Hot tip: washing smoke sponges

One of the students recently blew our minds when she came back from an internship and told us that you can wash and re-use smoke sponges. They're vulcanized rubber blocks designed for removing soot from walls after a fire, a pretty similar application to removing surface dirt from paper, so we've adopted them in conservation for that use. Only I was taught to cut them in increasingly smaller blocks to expose new surfaces as the old ones get dirty, until I'm left with a pile of tiny black sponges that just can't be cut anymore. There's an art to this as well, because of course the thing squishes between the scissors, making it difficult to cut a flat plane. Each new smoke sponge is a game to cut into the most efficient bits possible. Used to be a game.

Smoke sponge in action on a dirty album: we often can't remove all the dirt, but it's definitely better than it was. The longer you leave it, the more it gets embedded in the paper fibers, so don't let it get this bad! This book gets a pass, as it made it through WWII in London, known even in the best of times as "The Smoke" at least through the 50s)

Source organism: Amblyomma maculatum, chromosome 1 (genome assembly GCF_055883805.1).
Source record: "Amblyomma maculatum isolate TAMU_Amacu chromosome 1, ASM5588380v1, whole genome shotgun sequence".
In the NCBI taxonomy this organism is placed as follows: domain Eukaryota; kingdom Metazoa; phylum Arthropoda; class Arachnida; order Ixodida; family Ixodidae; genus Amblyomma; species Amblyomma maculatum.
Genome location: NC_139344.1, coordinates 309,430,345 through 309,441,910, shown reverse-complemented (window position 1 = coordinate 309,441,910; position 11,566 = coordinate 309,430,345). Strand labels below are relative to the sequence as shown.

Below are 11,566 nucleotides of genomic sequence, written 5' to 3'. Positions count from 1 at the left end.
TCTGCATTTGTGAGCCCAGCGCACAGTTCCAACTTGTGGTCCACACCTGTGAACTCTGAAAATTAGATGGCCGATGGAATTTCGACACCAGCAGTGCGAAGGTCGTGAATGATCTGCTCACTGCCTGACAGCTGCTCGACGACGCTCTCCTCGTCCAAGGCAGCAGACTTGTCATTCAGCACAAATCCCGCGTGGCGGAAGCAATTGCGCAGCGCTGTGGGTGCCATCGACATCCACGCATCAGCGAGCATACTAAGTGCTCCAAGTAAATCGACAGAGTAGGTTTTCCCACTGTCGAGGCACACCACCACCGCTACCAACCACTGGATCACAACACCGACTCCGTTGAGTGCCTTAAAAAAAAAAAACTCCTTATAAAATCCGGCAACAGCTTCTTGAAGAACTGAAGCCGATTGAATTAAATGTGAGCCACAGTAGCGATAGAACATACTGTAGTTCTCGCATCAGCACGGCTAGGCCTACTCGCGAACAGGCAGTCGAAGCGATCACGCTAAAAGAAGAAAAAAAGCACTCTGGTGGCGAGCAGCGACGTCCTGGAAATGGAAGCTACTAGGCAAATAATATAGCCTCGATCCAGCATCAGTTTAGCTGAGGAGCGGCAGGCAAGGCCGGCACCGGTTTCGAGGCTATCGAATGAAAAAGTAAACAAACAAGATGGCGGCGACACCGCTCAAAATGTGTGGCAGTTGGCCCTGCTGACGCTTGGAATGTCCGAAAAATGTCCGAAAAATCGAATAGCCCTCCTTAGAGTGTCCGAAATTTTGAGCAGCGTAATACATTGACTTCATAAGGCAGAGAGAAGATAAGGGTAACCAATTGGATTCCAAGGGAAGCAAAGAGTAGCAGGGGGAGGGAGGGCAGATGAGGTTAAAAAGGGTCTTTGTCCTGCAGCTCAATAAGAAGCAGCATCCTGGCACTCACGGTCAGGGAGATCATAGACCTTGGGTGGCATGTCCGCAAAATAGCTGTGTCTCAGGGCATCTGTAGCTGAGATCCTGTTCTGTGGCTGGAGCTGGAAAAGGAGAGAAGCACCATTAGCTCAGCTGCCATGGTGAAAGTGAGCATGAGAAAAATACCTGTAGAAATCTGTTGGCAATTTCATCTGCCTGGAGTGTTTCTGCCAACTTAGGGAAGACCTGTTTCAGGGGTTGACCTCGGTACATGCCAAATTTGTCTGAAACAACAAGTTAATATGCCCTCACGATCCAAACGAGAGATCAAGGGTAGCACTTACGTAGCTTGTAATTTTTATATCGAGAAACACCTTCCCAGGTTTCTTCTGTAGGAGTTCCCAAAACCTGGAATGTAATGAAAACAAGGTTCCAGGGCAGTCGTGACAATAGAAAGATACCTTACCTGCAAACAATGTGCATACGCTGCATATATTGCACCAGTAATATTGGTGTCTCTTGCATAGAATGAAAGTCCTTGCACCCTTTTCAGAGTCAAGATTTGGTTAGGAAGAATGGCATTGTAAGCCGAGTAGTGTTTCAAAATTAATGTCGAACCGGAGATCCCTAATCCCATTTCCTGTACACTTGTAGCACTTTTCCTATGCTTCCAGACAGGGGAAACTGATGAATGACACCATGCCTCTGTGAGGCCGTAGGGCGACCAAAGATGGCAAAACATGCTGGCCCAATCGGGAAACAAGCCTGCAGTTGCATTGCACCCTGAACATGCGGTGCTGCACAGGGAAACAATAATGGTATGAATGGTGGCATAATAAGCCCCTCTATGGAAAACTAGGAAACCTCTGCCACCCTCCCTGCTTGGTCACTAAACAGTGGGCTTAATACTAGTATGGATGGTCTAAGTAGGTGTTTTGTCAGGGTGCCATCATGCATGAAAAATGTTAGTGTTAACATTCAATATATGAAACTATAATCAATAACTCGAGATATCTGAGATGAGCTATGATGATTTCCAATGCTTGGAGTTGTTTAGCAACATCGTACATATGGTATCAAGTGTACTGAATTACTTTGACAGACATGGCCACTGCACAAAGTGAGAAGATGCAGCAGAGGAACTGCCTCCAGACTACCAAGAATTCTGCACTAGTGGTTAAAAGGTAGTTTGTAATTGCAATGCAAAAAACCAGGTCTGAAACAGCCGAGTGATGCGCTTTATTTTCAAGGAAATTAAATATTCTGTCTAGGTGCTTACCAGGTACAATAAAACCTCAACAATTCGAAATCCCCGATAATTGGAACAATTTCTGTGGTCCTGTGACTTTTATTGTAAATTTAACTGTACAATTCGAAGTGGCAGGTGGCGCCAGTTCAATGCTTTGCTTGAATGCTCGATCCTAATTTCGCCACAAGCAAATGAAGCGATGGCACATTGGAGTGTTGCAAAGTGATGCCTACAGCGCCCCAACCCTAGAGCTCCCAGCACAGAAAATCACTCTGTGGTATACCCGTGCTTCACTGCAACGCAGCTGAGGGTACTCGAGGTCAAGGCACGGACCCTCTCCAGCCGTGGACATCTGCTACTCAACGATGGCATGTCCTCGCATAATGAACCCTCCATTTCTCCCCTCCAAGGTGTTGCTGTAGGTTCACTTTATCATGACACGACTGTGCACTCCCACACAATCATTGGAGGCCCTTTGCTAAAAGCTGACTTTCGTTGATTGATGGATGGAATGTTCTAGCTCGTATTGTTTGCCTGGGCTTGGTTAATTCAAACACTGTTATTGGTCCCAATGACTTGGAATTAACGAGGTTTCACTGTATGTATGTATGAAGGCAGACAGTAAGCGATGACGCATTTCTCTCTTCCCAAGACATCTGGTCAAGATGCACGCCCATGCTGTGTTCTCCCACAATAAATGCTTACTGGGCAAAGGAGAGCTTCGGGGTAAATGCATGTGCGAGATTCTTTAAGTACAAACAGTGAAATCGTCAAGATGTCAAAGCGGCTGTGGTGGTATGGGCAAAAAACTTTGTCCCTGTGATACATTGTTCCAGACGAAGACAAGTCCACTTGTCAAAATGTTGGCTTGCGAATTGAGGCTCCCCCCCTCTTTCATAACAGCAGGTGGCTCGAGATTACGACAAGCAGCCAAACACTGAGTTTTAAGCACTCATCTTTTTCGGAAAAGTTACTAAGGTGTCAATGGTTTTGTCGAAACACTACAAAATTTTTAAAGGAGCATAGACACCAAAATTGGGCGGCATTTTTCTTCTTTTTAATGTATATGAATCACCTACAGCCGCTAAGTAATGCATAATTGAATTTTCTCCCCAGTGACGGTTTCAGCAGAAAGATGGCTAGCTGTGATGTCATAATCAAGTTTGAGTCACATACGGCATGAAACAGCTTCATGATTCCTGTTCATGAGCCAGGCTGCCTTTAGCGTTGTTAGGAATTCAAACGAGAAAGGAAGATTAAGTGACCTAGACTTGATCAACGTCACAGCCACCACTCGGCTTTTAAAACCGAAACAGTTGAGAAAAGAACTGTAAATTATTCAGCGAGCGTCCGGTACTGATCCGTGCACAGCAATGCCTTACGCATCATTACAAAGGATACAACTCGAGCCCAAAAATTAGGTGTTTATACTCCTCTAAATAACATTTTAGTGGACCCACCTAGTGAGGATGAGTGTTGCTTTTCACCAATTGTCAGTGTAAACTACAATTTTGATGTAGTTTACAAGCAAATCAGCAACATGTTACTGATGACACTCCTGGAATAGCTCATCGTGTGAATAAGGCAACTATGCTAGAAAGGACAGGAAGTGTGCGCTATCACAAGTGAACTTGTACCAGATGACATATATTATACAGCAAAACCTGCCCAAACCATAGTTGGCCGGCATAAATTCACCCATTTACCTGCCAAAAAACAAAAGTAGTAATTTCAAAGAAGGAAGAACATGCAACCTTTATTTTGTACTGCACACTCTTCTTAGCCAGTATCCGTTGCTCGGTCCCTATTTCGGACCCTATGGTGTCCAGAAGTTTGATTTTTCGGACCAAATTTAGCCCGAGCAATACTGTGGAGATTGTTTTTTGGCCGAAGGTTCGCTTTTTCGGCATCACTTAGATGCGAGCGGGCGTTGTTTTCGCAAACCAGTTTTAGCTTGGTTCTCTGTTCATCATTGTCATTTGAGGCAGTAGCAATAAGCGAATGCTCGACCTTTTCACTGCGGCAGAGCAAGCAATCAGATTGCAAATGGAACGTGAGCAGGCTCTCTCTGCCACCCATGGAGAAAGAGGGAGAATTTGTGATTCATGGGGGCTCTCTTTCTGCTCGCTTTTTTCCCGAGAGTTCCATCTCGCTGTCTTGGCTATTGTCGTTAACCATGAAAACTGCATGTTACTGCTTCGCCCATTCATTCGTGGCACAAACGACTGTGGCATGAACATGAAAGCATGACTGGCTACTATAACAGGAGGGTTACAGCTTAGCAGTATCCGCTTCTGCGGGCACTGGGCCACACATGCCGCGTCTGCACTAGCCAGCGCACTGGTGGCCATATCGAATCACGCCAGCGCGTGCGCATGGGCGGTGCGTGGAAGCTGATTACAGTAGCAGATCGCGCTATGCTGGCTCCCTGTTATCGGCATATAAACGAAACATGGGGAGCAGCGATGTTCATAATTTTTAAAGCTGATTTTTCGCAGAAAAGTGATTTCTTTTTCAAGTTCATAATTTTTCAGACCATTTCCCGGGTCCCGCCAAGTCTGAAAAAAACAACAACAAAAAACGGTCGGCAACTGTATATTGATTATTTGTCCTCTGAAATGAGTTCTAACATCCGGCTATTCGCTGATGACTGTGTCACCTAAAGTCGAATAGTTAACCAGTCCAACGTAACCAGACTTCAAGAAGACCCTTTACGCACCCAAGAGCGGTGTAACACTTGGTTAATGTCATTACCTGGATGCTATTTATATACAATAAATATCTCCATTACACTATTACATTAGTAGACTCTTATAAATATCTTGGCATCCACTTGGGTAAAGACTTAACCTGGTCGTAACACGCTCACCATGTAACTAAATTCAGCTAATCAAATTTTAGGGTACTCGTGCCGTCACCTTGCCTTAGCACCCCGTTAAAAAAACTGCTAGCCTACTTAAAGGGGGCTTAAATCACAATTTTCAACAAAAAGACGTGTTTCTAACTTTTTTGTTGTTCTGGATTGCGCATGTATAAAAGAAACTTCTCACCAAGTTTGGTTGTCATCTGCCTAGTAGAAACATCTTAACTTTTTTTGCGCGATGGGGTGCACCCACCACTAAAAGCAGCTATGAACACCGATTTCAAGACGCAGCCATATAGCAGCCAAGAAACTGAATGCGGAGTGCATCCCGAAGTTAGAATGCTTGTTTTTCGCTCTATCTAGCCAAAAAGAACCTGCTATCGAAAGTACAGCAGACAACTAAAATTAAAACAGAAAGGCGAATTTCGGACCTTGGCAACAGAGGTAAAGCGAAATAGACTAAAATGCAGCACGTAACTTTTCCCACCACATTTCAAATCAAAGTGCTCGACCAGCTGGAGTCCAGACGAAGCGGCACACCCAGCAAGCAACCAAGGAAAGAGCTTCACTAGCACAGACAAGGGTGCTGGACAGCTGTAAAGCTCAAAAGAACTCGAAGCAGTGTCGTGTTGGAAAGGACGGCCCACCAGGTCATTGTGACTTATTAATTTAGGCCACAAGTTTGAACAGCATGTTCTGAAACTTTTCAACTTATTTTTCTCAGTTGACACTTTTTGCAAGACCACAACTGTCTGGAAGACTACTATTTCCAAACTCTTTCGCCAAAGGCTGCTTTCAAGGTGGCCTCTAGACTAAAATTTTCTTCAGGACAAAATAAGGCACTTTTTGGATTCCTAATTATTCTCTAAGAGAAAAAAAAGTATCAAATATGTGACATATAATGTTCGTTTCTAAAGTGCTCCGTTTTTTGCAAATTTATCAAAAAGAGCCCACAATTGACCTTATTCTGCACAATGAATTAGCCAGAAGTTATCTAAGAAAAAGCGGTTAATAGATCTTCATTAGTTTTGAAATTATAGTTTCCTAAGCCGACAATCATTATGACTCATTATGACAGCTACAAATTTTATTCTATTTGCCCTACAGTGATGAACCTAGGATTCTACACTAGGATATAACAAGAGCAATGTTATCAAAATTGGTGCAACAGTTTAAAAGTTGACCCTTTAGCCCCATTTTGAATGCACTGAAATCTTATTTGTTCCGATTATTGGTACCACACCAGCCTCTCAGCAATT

Smoke sponge in action on a dirty album: we often can't remove all the dirt, but it's definitely better than it was. The longer you leave it, the more it gets embedded in the paper fibers, so don't let it get this bad! This book gets a pass, as it made it through WWII in London, known even in the best of times as "The Smoke" at least through the 50s)

The student learned on placement that all you need to do is wash the sponge in soapy water in order to make it pretty close to clean and reusable many more times! No more careful cutting, no more holding onto tiny bits of sponge. I was so incredulous that I ran off and did it right away, and then felt pretty stupid for not having thought of it before. Rest of the world, did you know this and not tell me, or is this going to blow your mind also? Check it out: